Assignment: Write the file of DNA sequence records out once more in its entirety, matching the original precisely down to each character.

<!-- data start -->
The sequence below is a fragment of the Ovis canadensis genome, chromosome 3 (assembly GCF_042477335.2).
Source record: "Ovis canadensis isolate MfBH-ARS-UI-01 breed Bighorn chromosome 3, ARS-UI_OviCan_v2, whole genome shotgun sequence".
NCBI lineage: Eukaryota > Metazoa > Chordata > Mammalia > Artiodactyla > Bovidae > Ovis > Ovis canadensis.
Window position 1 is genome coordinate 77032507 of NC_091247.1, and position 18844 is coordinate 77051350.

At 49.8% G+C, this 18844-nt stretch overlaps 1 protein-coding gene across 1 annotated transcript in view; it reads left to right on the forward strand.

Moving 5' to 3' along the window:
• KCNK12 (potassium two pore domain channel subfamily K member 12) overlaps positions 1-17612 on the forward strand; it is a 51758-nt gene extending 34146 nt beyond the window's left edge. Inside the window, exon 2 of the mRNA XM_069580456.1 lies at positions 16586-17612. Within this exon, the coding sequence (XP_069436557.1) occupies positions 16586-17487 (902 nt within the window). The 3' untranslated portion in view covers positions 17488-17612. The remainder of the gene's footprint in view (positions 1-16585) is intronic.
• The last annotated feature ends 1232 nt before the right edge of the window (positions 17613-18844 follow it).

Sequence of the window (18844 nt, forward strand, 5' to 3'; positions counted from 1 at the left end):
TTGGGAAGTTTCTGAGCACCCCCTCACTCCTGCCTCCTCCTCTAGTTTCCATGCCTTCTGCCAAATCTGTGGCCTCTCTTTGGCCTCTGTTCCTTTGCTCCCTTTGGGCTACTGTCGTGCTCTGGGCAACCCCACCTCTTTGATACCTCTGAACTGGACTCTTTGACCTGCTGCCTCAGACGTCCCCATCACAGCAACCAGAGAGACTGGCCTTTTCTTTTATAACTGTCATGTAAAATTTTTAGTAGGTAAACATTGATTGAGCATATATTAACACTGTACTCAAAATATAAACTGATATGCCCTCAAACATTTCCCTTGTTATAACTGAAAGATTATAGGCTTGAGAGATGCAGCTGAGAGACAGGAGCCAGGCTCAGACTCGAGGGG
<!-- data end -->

The sequence below is a fragment of the Ovis canadensis genome, chromosome 3 (assembly GCF_042477335.2).
Source record: "Ovis canadensis isolate MfBH-ARS-UI-01 breed Bighorn chromosome 3, ARS-UI_OviCan_v2, whole genome shotgun sequence".
NCBI lineage: Eukaryota > Metazoa > Chordata > Mammalia > Artiodactyla > Bovidae > Ovis > Ovis canadensis.
Window position 1 is genome coordinate 77032507 of NC_091247.1, and position 18844 is coordinate 77051350.

At 49.8% G+C, this 18844-nt stretch overlaps 1 protein-coding gene across 1 annotated transcript in view; it reads left to right on the forward strand.

Moving 5' to 3' along the window:
• KCNK12 (potassium two pore domain channel subfamily K member 12) overlaps positions 1-17612 on the forward strand; it is a 51758-nt gene extending 34146 nt beyond the window's left edge. Inside the window, exon 2 of the mRNA XM_069580456.1 lies at positions 16586-17612. Within this exon, the coding sequence (XP_069436557.1) occupies positions 16586-17487 (902 nt within the window). The 3' untranslated portion in view covers positions 17488-17612. The remainder of the gene's footprint in view (positions 1-16585) is intronic.
• The last annotated feature ends 1232 nt before the right edge of the window (positions 17613-18844 follow it).

Sequence of the window (18844 nt, forward strand, 5' to 3'; positions counted from 1 at the left end):
TTGGGAAGTTTCTGAGCACCCCCTCACTCCTGCCTCCTCCTCTAGTTTCCATGCCTTCTGCCAAATCTGTGGCCTCTCTTTGGCCTCTGTTCCTTTGCTCCCTTTGGGCTACTGTCGTGCTCTGGGCAACCCCACCTCTTTGATACCTCTGAACTGGACTCTTTGACCTGCTGCCTCAGACGTCCCCATCACAGCAACCAGAGAGACTGGCCTTTTCTTTTATAACTGTCATGTAAAATTTTTAGTAGGTAAACATTGATTGAGCATATATTAACACTGTACTCAAAATATAAACTGATATGCCCTCAAACATTTCCCTTGTTATAACTGAAAGATTATAGGCTTGAGAGATGCAGCTGAGAGACAGGAGCCAGGCTCAGACTCGAGGGG